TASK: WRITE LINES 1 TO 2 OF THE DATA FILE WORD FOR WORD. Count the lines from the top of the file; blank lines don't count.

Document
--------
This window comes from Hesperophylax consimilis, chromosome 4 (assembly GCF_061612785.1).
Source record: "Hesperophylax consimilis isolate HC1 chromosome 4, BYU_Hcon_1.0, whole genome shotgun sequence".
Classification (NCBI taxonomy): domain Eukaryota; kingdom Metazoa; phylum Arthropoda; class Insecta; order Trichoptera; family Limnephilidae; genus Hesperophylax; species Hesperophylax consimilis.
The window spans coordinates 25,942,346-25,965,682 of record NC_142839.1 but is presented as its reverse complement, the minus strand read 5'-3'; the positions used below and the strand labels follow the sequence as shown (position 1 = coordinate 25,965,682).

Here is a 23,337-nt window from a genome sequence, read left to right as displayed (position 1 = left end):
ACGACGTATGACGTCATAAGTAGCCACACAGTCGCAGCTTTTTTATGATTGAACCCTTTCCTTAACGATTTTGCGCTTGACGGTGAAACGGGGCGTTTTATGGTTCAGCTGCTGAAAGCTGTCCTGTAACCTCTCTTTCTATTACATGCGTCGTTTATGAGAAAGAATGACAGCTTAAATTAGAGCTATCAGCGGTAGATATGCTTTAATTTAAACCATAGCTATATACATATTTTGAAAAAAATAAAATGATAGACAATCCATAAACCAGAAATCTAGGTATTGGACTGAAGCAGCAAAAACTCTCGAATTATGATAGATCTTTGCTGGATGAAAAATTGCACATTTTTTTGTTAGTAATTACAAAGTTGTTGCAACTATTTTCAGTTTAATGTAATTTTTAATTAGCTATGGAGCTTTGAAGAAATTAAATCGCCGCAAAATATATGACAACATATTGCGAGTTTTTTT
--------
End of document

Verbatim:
This window comes from Hesperophylax consimilis, chromosome 4 (assembly GCF_061612785.1).
Source record: "Hesperophylax consimilis isolate HC1 chromosome 4, BYU_Hcon_1.0, whole genome shotgun sequence".